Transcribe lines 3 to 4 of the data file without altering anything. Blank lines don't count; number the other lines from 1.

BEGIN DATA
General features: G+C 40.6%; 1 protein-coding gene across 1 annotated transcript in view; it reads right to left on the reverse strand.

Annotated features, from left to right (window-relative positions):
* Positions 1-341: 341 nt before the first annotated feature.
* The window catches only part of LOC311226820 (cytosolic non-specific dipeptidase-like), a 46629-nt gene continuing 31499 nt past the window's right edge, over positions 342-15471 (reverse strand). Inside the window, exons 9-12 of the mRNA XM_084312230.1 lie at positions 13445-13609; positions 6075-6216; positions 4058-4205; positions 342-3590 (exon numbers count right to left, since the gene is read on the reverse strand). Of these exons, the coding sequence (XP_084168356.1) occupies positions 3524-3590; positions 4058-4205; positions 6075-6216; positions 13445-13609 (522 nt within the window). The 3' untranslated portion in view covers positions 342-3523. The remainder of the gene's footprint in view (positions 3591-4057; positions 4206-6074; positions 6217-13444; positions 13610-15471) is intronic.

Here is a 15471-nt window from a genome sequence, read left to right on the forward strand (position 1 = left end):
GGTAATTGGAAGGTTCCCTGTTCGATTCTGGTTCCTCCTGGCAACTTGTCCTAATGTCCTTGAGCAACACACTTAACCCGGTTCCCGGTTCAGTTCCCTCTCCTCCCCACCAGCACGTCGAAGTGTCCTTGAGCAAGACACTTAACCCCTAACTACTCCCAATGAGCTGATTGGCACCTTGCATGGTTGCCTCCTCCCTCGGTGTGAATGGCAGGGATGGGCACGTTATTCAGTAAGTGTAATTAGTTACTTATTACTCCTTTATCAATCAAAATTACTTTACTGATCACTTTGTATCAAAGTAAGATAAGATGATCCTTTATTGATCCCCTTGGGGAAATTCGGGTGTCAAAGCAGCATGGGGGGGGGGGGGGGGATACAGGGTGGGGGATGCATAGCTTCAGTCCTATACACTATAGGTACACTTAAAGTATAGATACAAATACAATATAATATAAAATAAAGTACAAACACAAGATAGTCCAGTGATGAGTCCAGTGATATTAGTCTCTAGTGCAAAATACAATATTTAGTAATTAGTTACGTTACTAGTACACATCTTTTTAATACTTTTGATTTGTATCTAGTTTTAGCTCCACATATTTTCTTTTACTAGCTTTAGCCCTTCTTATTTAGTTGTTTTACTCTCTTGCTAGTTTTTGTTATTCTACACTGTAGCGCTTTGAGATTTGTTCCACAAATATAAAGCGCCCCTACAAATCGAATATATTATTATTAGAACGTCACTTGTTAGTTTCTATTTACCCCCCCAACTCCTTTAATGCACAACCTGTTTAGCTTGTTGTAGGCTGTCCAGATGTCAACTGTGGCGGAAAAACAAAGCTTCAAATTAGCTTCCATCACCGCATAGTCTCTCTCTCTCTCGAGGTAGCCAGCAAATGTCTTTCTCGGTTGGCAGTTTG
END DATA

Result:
* Positions 1-341: 341 nt before the first annotated feature.
* The window catches only part of LOC311226820 (cytosolic non-specific dipeptidase-like), a 46629-nt gene continuing 31499 nt past the window's right edge, over positions 342-15471 (reverse strand). Inside the window, exons 9-12 of the mRNA XM_084312230.1 lie at positions 13445-13609; positions 6075-6216; positions 4058-4205; positions 342-3590 (exon numbers count right to left, since the gene is read on the reverse strand). Of these exons, the coding sequence (XP_084168356.1) occupies positions 3524-3590; positions 4058-4205; positions 6075-6216; positions 13445-13609 (522 nt within the window). The 3' untranslated portion in view covers positions 342-3523. The remainder of the gene's footprint in view (positions 3591-4057; positions 4206-6074; positions 6217-13444; positions 13610-15471) is intronic.